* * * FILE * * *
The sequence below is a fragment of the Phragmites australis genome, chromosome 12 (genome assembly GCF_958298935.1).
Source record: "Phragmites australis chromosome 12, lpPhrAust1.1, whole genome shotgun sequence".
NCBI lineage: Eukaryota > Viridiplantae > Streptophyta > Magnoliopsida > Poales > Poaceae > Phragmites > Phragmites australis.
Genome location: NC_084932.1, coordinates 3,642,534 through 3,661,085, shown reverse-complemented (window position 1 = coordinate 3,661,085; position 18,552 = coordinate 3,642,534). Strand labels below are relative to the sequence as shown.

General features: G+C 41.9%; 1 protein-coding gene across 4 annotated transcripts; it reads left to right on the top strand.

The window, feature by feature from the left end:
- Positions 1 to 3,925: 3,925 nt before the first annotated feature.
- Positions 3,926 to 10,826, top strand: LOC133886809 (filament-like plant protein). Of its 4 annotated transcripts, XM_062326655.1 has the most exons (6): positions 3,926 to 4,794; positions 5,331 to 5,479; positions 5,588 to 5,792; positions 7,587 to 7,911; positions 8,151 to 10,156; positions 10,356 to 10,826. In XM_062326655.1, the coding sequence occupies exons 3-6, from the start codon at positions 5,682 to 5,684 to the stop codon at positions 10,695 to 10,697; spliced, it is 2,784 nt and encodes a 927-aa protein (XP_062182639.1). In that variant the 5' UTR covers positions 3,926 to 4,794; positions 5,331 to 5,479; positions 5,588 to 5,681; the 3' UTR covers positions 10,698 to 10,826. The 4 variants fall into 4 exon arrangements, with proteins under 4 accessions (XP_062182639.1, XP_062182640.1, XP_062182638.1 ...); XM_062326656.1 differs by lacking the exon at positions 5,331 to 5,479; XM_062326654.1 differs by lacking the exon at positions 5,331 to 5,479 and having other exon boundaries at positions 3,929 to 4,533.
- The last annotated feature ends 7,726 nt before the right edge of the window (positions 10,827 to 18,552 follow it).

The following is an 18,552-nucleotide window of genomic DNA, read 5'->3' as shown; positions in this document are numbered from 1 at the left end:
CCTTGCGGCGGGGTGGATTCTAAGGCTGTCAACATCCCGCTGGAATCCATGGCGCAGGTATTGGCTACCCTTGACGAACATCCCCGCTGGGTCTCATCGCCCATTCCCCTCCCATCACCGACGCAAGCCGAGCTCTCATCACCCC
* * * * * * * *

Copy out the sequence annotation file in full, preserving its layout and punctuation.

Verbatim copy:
The sequence below is a fragment of the Phragmites australis genome, chromosome 12 (genome assembly GCF_958298935.1).
Source record: "Phragmites australis chromosome 12, lpPhrAust1.1, whole genome shotgun sequence".
NCBI lineage: Eukaryota > Viridiplantae > Streptophyta > Magnoliopsida > Poales > Poaceae > Phragmites > Phragmites australis.
Genome location: NC_084932.1, coordinates 3,642,534 through 3,661,085, shown reverse-complemented (window position 1 = coordinate 3,661,085; position 18,552 = coordinate 3,642,534). Strand labels below are relative to the sequence as shown.

General features: G+C 41.9%; 1 protein-coding gene across 4 annotated transcripts; it reads left to right on the top strand.

The window, feature by feature from the left end:
- Positions 1 to 3,925: 3,925 nt before the first annotated feature.
- Positions 3,926 to 10,826, top strand: LOC133886809 (filament-like plant protein). Of its 4 annotated transcripts, XM_062326655.1 has the most exons (6): positions 3,926 to 4,794; positions 5,331 to 5,479; positions 5,588 to 5,792; positions 7,587 to 7,911; positions 8,151 to 10,156; positions 10,356 to 10,826. In XM_062326655.1, the coding sequence occupies exons 3-6, from the start codon at positions 5,682 to 5,684 to the stop codon at positions 10,695 to 10,697; spliced, it is 2,784 nt and encodes a 927-aa protein (XP_062182639.1). In that variant the 5' UTR covers positions 3,926 to 4,794; positions 5,331 to 5,479; positions 5,588 to 5,681; the 3' UTR covers positions 10,698 to 10,826. The 4 variants fall into 4 exon arrangements, with proteins under 4 accessions (XP_062182639.1, XP_062182640.1, XP_062182638.1 ...); XM_062326656.1 differs by lacking the exon at positions 5,331 to 5,479; XM_062326654.1 differs by lacking the exon at positions 5,331 to 5,479 and having other exon boundaries at positions 3,929 to 4,533.
- The last annotated feature ends 7,726 nt before the right edge of the window (positions 10,827 to 18,552 follow it).

The following is an 18,552-nucleotide window of genomic DNA, read 5'->3' as shown; positions in this document are numbered from 1 at the left end:
CCTTGCGGCGGGGTGGATTCTAAGGCTGTCAACATCCCGCTGGAATCCATGGCGCAGGTATTGGCTACCCTTGACGAACATCCCCGCTGGGTCTCATCGCCCATTCCCCTCCCATCACCGACGCAAGCCGAGCTCTCATCACCCC